I don’t make a secret of my love for the Kardashians. I’ve always thought that these women are geniuses if they managed to make their comparatively tame and boring lives the subjects of such intense interest and focus, Kim’s frequent nudity notwithstanding. I also think they’re all pretty innovative and groundbreaking businesswomen, as they’ve created an entire empire based on their looks and how to get them. Whether or not this is healthy for them or us is sort of irrelevant and dependent on the person. I, for one, have always found their message, if not necessarily inspiring, definitely enlightening.
The ways they approach beauty, insecurity, body image and self-love are undeniably influential. I cite Kylie’s lip plumping, Kendall’s subsequent assertion that “no one has to do anything [surgery-wise]…everyone is beautiful,” Khloe lasering her cellulite, Kim’s countless nude seshes, and Kourtney’s opinion that she feels best when she’s pregnant as examples of the myriad ways women relate to their bodies and perceive their beauty. They’ve had a positive influence on my life, and I’m not ashamed of that (but unfortunately I did feel the need to explain my love in this little intro, which shows that loving the Kardashians is perceived as something foolish). They’re a lot more than their public personas, a lot more than their apparent fame-seeking tendencies. They’re all that and more. Anyway—
I love Kim. She’s often ridiculous, but I feel for the girl. She’s a self-made woman who made her fame on her looks and with that scrutiny comes intense pressure that she obviously puts on herself. But she rises to the occasion time and time again, in big ways. Enter SELFISH, the book of selfies! The announcement of the book both made me laugh and gave me this intense desire to read it. So I did. And here’s what I thought, in a neat little list.
She takes this stuff seriously—but not too seriously. I expected a lot of photos of just Kim in various outfits, in varying states of dress and with her signature full face of makeup, and while the book is 70% exactly that, it also feels and reads like a personal scrapbook. Her family and friends are featured heavily, and the onslaught of gorgeous selfies is punctuated with thoughtful and lighthearted reminiscences on the memories she has made.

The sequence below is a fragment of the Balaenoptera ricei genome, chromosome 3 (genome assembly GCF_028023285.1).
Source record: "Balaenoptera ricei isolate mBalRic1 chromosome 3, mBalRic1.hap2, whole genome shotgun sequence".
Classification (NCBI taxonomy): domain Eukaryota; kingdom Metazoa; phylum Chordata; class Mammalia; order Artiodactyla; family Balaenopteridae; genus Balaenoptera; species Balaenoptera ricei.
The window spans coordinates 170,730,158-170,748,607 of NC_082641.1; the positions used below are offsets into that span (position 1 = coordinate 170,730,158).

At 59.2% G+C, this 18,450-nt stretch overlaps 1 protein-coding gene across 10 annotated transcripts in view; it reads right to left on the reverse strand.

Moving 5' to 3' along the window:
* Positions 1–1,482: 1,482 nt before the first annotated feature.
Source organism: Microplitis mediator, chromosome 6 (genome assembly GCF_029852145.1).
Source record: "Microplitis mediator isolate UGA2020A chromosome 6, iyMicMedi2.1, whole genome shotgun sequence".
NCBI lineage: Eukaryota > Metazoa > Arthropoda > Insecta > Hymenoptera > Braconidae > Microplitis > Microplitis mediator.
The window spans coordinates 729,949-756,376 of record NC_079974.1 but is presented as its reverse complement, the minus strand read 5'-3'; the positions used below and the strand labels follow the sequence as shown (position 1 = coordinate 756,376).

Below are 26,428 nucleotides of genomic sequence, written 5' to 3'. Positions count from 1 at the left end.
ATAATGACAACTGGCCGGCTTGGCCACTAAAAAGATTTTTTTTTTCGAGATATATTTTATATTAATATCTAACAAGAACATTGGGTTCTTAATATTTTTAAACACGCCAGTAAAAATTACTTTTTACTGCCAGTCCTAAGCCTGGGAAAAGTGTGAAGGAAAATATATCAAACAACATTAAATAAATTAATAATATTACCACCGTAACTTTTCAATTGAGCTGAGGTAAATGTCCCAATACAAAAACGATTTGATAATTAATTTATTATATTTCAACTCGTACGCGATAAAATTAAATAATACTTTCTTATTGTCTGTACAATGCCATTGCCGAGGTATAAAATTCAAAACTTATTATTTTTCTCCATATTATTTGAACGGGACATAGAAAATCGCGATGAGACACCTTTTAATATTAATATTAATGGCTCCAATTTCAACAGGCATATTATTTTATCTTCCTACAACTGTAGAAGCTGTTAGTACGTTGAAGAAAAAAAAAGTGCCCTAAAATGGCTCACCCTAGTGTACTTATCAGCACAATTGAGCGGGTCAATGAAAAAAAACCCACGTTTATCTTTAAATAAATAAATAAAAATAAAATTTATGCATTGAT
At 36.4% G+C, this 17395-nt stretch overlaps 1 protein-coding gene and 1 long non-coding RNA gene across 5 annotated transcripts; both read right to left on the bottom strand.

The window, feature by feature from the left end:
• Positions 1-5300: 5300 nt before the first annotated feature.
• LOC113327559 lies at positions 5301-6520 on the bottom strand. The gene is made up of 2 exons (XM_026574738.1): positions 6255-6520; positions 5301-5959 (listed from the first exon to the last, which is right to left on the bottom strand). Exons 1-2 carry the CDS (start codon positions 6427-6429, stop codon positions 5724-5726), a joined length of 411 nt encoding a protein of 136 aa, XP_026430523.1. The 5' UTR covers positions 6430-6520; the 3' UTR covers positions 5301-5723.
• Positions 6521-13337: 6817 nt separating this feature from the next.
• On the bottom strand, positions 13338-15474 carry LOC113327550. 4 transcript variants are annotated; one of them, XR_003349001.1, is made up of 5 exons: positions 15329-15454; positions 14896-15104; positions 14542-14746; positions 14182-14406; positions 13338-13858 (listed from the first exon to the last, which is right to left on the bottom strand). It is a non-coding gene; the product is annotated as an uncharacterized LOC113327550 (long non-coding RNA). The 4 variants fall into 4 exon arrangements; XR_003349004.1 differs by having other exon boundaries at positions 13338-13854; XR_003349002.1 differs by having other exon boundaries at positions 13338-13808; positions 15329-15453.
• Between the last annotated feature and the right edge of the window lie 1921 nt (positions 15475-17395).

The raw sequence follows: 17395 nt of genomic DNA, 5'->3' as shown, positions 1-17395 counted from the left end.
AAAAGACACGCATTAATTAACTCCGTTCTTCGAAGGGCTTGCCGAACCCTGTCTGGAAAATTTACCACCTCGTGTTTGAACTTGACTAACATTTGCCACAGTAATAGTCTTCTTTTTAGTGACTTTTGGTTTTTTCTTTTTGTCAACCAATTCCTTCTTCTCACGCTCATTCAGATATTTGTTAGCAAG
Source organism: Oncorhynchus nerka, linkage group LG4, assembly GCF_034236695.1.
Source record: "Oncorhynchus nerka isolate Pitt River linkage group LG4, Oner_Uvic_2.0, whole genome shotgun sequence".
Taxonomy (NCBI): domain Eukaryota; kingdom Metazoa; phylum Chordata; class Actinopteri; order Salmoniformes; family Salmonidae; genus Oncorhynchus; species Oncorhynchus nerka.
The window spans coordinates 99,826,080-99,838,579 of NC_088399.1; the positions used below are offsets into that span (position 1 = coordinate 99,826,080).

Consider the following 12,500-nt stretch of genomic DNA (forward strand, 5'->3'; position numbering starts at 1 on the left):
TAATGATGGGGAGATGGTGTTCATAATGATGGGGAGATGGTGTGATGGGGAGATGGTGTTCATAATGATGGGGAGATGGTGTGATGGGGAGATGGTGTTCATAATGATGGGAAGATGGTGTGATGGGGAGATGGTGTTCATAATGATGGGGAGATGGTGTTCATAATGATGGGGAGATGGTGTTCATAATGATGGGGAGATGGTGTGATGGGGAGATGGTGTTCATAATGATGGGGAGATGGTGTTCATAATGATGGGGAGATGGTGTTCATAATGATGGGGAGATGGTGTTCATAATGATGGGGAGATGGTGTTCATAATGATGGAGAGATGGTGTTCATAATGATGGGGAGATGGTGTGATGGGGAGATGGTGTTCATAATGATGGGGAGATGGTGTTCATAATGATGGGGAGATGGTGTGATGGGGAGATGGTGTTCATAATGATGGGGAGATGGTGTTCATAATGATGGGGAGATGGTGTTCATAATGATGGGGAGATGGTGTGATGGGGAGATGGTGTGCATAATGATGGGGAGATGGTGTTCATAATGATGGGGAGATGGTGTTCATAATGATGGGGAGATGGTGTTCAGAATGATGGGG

She’s funny and sweet. There are a lot of “lol”s in the commentary and she’s smiling in so many of the pictures! Yes! The woman who has said she doesn’t smile because it gives her wrinkles and who shot a video on “how to take a selfie” praising the duckface is smiling, laughing, pulling faces, rolling her eyes and showing a side of herself that only fans see. This is Real Kim, the Kim you won’t get from red carpet shots and scathing articles about her.
The book transcends narcissism. Look—Kim is a narcissist. You just have to accept that about her and move on. But this book, literally named “Selfish,” is more than an expression of narcissism. Kim is a woman who truly loves to let her fans and everyone in the world into her life. She thrives on it. It makes her happy, and it’s made her into one of the most recognizable and most photographed celebrities in the world. Honestly, Selfish transcends narcissism and becomes this window into her life that she likes letting us look into.
It’s honestly sort of a natural career move for someone like Kim. We should all have seen this book coming, and should not have been surprised. A book of selfies is a natural career move and next step for the woman who pioneered the selfie movement.
She’s constantly in a dialogue with her fans and critics. She refers to one risqué selfie as “infamous” and cites the moment she was taking a photo with the elephant and says the photo was taken “right before it scared her,” showing that she knows what her fans see and say about her, and she’s commenting on her public image.
It ends with her fairy-tale wedding. Also not surprising that Kim, ever the romantic, ends her “story” with a happily ever after.
There’s an entire nude section, complete with black pages. Kim’s entirely nude selfies are also included, like the ones she sends to Kanye and the ones that were hacked. She said she didn’t intend to include the naked ones, but when her photos were hacked, she decided to put them into her book. That’s controlling the narrative.
She’s self-deprecating. At one point she writes, “Any excuse, right?” referring to her frequent selfie-taking. She knows she takes too many pictures, but she places so much importance on them because she knows how powerful they are for her fame. She’s playful and self-aware.
It’s a gorgeous coffee-table object, but it should lie flat. So many of the photos are cut off right in the middle because of the binding, making this horrendous seam that cuts off her face. No! Not the face! It’s also a nice small trim size, giving off this personal feel and making it very easy to hold and flip through. Very sleek and monochrome, the book is how I imagine Apple would print a book of photographs.
There will probably be a “sequel.” I’m throwing my hat in the ring for “Selfless.”